Sergio Perez may be struggling for form in F1 but his popularity and status has never been higher.
That's according to Fox Sports Mexico's Diego Meija, who sat down with RacingNews365.com in the build-up to the Mexico City Grand Prix.
Asked if the growth in South and Central America had mirrored that of the United States, Meija replied: "Yes, certainly in Mexico. That's especially since Checo became a Red Bull driver.
"His popularity has skyrocketed in recent years. When he drove at Force India and Racing Point, he was a well-known sportsman. Now he is a real celebrity. He is on the same level as the most famous soccer players."
On the arrival of Netflix hit docuseries Drive to Survive, Meija added: "That gave a big boost to the popularity of F1 in Latin America and Mexico. In doing so, we got a driver on the best team just when the sport was attracting more here.
"Boom, Checo's popularity was suddenly mega. When you're here, that's when you notice it. You see billboards and ads featuring him everywhere, both locally and internationally.
"The biggest Mexican brands want to tie themselves to him. They see him as the perfect ambassador for Mexico. He really is a star in the country. It's similar to the fan base a soccer team has. They continue to support him regardless of his performance."
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Die hard Checo fans vs. renegades
Perez began the season with two wins in four races as well as the Azerbaijan Sprint victory, yet his championship challenged faded disappointingly, so how has that been received?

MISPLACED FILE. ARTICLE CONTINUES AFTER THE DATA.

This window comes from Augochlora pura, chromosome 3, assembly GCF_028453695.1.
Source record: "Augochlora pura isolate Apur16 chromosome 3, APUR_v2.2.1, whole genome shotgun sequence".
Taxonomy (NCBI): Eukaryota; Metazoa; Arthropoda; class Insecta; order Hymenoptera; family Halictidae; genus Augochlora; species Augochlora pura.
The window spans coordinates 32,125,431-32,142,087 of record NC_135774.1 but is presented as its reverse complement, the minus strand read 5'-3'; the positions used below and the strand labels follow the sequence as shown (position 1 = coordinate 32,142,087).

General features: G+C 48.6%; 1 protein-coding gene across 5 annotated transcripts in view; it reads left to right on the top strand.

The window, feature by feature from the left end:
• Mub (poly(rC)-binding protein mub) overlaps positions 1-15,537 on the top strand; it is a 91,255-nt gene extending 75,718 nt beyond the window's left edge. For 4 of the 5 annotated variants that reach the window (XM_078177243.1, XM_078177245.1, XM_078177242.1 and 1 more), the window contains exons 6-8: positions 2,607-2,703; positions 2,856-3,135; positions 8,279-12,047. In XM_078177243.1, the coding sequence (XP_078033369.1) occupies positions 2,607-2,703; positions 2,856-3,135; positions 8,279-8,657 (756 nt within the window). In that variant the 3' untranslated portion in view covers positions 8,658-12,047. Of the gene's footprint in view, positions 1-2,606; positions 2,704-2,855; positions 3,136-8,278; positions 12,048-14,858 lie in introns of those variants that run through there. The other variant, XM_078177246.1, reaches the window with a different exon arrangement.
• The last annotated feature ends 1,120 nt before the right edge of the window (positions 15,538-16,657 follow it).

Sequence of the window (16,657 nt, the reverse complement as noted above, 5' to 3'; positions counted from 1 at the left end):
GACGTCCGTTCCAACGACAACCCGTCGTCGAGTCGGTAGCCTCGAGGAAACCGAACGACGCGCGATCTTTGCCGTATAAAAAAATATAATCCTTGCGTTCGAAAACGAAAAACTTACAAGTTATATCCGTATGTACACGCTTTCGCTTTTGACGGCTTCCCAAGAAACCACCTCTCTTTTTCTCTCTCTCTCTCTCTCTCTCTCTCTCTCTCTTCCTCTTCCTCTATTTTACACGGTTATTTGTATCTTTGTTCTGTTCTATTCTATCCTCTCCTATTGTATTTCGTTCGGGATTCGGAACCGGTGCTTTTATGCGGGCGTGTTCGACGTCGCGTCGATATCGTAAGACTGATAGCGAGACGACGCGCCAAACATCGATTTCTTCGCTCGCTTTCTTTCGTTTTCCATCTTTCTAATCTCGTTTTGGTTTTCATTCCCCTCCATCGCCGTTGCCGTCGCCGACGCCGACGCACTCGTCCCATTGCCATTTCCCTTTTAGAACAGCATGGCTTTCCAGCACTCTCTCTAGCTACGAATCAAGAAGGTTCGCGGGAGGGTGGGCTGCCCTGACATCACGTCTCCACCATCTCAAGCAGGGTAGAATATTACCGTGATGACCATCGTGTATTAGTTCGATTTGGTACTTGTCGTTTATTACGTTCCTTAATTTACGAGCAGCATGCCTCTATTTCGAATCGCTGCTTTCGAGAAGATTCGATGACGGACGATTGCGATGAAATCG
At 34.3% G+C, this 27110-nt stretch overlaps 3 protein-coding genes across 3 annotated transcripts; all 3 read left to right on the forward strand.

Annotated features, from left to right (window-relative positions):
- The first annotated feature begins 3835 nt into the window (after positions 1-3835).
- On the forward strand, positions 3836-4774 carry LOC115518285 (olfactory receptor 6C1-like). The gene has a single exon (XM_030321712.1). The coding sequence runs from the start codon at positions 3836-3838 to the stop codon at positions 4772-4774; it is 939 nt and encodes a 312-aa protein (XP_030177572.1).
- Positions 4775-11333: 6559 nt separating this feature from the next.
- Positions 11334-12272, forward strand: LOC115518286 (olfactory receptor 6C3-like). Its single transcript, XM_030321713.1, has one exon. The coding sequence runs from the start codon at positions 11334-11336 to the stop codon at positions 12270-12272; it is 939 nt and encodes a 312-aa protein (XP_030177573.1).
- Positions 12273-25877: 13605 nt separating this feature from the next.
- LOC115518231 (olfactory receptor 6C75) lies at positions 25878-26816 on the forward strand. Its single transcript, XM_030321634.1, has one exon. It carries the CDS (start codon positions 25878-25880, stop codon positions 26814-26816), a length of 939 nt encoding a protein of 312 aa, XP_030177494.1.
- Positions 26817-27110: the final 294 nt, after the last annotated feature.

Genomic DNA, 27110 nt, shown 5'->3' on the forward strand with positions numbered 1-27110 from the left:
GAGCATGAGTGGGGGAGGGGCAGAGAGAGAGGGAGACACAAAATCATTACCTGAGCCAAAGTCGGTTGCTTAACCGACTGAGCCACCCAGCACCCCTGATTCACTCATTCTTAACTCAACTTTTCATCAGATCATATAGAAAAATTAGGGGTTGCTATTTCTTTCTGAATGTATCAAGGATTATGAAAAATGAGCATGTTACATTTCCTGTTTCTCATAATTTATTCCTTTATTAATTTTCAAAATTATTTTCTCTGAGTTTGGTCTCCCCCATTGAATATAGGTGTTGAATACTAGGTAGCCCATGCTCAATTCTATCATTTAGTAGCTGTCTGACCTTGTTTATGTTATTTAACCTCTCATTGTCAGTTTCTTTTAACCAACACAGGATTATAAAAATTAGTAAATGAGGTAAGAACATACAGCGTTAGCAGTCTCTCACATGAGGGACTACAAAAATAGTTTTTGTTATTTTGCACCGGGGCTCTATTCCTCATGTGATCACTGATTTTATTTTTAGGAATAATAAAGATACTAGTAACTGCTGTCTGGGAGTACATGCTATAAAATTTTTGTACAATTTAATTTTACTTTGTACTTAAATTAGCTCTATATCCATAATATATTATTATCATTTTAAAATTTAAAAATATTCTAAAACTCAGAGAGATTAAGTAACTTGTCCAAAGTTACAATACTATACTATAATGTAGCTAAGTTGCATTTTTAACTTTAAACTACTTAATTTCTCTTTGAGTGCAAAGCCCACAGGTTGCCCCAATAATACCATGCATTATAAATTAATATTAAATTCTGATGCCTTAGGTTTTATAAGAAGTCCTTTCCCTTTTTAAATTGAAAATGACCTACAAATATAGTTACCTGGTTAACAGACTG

"There are die-hard Checo fans, who will never dismiss him no matter what. Those will first blame other factors for something before coming out at him.
"However, there will also be fans who have turned their backs on him, from the moment that after that promising beginning, things did not go as well. And then there is the group that is not even so much a fan of Checo as a fan of Formula 1 itself."
"But the more dedicated fans will always cheer a little louder and you're going to hear them this weekend.
"At the beginning of the season, he felt that the car suited him and that he could get the most out of it. He felt he could fight with Verstappen and maybe fight for the championship. But before the season he told me he wanted to be more consistent and unfortunately, it didn't work out."
Can Perez get back to his top level?
"If you really want to compete for the championship, you have to be consistent. Your lesser days cannot be lousy days. But the bad news for him is that his down days were really lousy. But he's the first to admit that he didn't achieve his own goal.
"It may have something to do with the fact that with the various developments the car has moved a bit further away from him, but in the end a driver has to be able to adapt to that. Checo has not been able to make that switch.
On why he didn't experience such issues at Racing Point, Meija explained: "From that time, I know that he wants the rear of the car to be as stable as possible to be really fast and to be able to handle the tyres well in the race and things like that.
"So he was always strong in that area, but at Red Bull that didn't quite work as he was used to. I thought he might have found something on that this year, but it still turns out to be a wall he keeps running into.
"The races in Asia before the race in the US were perhaps his worst races at Red Bull, but he managed to come back in Austin, where he drove a clean race with no mistakes. Hopefully, that is the foundation on which he can recover."